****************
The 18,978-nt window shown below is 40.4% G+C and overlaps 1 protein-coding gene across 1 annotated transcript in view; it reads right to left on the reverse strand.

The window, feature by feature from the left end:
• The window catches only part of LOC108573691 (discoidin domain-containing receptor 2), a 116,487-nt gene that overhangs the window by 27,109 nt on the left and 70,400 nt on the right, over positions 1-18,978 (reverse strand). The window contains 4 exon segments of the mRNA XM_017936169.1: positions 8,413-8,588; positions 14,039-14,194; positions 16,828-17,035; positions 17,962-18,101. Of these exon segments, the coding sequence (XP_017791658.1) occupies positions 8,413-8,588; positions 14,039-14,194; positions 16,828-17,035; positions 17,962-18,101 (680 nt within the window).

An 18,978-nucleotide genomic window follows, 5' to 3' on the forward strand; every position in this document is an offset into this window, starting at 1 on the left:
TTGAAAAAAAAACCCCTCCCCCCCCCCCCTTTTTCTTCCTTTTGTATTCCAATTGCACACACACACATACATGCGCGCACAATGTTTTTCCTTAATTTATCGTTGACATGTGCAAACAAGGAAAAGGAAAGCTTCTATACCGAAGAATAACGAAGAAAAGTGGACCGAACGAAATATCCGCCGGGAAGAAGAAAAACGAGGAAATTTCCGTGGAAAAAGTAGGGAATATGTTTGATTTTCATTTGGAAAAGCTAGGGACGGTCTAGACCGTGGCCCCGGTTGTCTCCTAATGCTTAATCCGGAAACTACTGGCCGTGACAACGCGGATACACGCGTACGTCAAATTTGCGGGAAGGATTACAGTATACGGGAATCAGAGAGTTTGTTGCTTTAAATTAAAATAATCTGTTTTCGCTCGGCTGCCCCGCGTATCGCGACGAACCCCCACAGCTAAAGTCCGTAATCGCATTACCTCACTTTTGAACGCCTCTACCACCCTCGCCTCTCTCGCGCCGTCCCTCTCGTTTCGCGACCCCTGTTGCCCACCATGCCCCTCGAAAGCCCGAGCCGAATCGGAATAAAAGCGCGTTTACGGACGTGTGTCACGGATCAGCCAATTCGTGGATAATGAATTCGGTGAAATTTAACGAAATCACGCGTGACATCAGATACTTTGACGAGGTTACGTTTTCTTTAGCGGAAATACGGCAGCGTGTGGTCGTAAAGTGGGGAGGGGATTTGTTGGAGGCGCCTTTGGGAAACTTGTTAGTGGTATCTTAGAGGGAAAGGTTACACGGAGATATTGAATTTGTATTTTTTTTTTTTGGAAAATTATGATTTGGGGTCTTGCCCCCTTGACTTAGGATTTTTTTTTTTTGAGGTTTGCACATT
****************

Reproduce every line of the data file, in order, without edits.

The 18,978-nt window shown below is 40.4% G+C and overlaps 1 protein-coding gene across 1 annotated transcript in view; it reads right to left on the reverse strand.

The window, feature by feature from the left end:
• The window catches only part of LOC108573691 (discoidin domain-containing receptor 2), a 116,487-nt gene that overhangs the window by 27,109 nt on the left and 70,400 nt on the right, over positions 1-18,978 (reverse strand). The window contains 4 exon segments of the mRNA XM_017936169.1: positions 8,413-8,588; positions 14,039-14,194; positions 16,828-17,035; positions 17,962-18,101. Of these exon segments, the coding sequence (XP_017791658.1) occupies positions 8,413-8,588; positions 14,039-14,194; positions 16,828-17,035; positions 17,962-18,101 (680 nt within the window).

An 18,978-nucleotide genomic window follows, 5' to 3' on the forward strand; every position in this document is an offset into this window, starting at 1 on the left:
TTGAAAAAAAAACCCCTCCCCCCCCCCCCTTTTTCTTCCTTTTGTATTCCAATTGCACACACACACATACATGCGCGCACAATGTTTTTCCTTAATTTATCGTTGACATGTGCAAACAAGGAAAAGGAAAGCTTCTATACCGAAGAATAACGAAGAAAAGTGGACCGAACGAAATATCCGCCGGGAAGAAGAAAAACGAGGAAATTTCCGTGGAAAAAGTAGGGAATATGTTTGATTTTCATTTGGAAAAGCTAGGGACGGTCTAGACCGTGGCCCCGGTTGTCTCCTAATGCTTAATCCGGAAACTACTGGCCGTGACAACGCGGATACACGCGTACGTCAAATTTGCGGGAAGGATTACAGTATACGGGAATCAGAGAGTTTGTTGCTTTAAATTAAAATAATCTGTTTTCGCTCGGCTGCCCCGCGTATCGCGACGAACCCCCACAGCTAAAGTCCGTAATCGCATTACCTCACTTTTGAACGCCTCTACCACCCTCGCCTCTCTCGCGCCGTCCCTCTCGTTTCGCGACCCCTGTTGCCCACCATGCCCCTCGAAAGCCCGAGCCGAATCGGAATAAAAGCGCGTTTACGGACGTGTGTCACGGATCAGCCAATTCGTGGATAATGAATTCGGTGAAATTTAACGAAATCACGCGTGACATCAGATACTTTGACGAGGTTACGTTTTCTTTAGCGGAAATACGGCAGCGTGTGGTCGTAAAGTGGGGAGGGGATTTGTTGGAGGCGCCTTTGGGAAACTTGTTAGTGGTATCTTAGAGGGAAAGGTTACACGGAGATATTGAATTTGTATTTTTTTTTTTTGGAAAATTATGATTTGGGGTCTTGCCCCCTTGACTTAGGATTTTTTTTTTTTGAGGTTTGCACATT